Tokyo, Japan’s bustling capital, mixes the ultramodern and the traditional, from neon-lit skyscrapers and anime shops to cherry trees and temples. The opulent Meiji Shinto Shrine is known for its towering gate and surrounding forests. The Imperial Palace sits amid sprawling public gardens. The city is famed for its vibrant food scene, and its Shibuya and Harajuku districts are the heart of its trendy teen fashion scene.
Paris, France’s capital, is a major European city and a global center for art, fashion, gastronomy and culture. Its picturesque 19th-century cityscape is crisscrossed by wide boulevards and the River Seine. Beyond such landmarks as the Eiffel Tower and the 12th-century, Gothic Notre-Dame cathedral, the city is known for its cafe culture, and designer boutiques along the Rue du Faubourg Saint-Honoré.
Berlin, Germany’s capital and cultural center, dates to the 13th century. Divided during the Cold War, today it’s known for its art scene, nightlife and modern architecture, such as Mies van der Rohe’s landmark Neue Nationalgalerie. Reminders of the city’s turbulent 20th-century history include its Holocaust Memorial and the Berlin Wall’s graffitied remains. Its 18th-century Brandenburg Gate has become an iconic symbol of reunification.
Toronto, the provincial capital of Ontario, Canada, is a large, ethnically diverse city sprawling along Lake Ontario’s northwestern shore. A dynamic metropolis with a core of soaring skyscrapers, all dwarfed by the iconic CN Tower, it also features abundant green spaces, from the orderly oval of Queen’s Park to 400-acre High Park and its trails, sports facilities and zoo.
Sydney, capital of New South Wales and one of Australia’s largest cities, is best known for its harbourfront Opera House, with a distinctive sail-like design. Massive Darling Harbour and Circular Quay are hubs of waterside life, with the towering, arched Harbour Bridge and esteemed Royal Botanic Gardens nearby. Sydney Tower’s 268m glass viewing platform, the Skywalk, offers 360-degree views of the city, harbour and suburbs.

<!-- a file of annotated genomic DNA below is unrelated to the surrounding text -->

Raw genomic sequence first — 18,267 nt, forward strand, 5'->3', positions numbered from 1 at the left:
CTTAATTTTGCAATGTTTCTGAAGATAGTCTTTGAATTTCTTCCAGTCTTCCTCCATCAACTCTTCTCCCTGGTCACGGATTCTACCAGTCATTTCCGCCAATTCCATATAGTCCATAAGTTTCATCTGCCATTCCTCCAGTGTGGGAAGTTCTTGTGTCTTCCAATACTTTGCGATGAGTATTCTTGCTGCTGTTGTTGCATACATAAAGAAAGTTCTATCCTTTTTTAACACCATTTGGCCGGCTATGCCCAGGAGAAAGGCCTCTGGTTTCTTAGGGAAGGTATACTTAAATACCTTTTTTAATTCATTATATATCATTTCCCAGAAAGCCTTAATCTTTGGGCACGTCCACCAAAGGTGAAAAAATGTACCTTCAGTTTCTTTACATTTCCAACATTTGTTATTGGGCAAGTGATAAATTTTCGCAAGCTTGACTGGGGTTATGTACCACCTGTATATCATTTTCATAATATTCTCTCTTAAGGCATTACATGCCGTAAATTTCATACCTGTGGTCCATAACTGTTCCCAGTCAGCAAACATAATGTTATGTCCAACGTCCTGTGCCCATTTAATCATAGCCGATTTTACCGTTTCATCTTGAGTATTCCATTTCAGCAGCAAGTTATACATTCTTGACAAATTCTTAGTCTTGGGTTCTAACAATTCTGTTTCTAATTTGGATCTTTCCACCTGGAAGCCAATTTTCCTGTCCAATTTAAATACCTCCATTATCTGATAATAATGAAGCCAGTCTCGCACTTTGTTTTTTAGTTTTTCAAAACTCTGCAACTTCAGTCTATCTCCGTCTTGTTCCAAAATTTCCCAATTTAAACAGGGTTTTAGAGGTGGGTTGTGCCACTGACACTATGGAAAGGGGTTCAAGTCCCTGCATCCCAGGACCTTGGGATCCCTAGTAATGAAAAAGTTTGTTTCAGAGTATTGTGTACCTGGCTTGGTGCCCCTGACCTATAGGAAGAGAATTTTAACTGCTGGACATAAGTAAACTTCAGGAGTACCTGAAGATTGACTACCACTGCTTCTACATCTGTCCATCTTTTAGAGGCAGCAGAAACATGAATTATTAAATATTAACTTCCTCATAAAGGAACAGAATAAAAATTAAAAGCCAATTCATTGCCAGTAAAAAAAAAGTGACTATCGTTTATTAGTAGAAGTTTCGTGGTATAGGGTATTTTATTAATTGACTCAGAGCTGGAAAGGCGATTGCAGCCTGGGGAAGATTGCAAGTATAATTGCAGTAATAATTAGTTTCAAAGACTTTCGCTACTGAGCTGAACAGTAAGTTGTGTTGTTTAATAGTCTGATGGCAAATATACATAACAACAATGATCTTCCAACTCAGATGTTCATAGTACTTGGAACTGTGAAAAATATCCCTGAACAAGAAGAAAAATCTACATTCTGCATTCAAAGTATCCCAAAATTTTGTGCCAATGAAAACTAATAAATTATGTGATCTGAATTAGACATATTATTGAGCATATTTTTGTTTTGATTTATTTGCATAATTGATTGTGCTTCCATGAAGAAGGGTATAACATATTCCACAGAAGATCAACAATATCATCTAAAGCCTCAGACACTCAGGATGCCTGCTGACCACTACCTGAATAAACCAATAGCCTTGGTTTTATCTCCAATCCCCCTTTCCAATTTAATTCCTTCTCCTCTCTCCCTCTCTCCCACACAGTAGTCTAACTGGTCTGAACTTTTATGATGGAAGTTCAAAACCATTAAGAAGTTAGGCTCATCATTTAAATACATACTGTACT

15. Kuala Lumpur
Kuala Lumpur, the capital of Malaysia, is called KL by locals. Its modern skyline is dominated by the 451m-tall Petronas Twin Towers, a pair of glass-and-steel-clad skyscrapers with Islamic motifs. The towers also offer a public skybridge and observation deck. The city is also home to British colonial-era landmarks such as the Kuala Lumpur Railway Station and the Sultan Abdul Samad Building.
Milan, a metropolis in Italy’s northern Lombardy region, is a global capital of fashion and design. Home to the national stock exchange, it’s a financial hub also known for its high-end dining and shopping. The Gothic Duomo di Milano cathedral and the Santa Maria delle Grazie convent, housing Leonardo da Vinci’s fresco “The Last Supper,” testify to centuries of art and culture.
Dubai is a city in the United Arab Emirates known for luxury shopping, ultramodern architecture and a lively nightlife scene. Burj Khalifa, an 830m-tall tower, dominates the skyscraper-filled skyline. At its foot lies Dubai Fountain, with jets and lights choreographed to music. On man-made islands just offshore is Atlantis, the Palm, a resort with water and marine-animal parks.
Moscow, on the Moskva River in western Russia, is the nation’s cosmopolitan capital. In its historic core is the Kremlin, a fortified complex that’s home to the president and tsarist treasures in the Armoury. Outside its walls is Red Square, the country’s symbolic center and site of Lenin’s Mausoleum, State Historical Museum and St. Basil’s Cathedral, known for its colorful, patterned, onion-shaped domes.
Beijing, China’s massive capital, has history stretching back 3 millennia. Yet it’s known as much for its modern architecture as its ancient sites such as the grand Forbidden City complex, the imperial palace during the Ming and Qing dynasties. Nearby, the massive Tiananmen Square pedestrian plaza is site of Mao Zedong’s mausoleum and the National Museum of China, displaying a vast collection of cultural relics.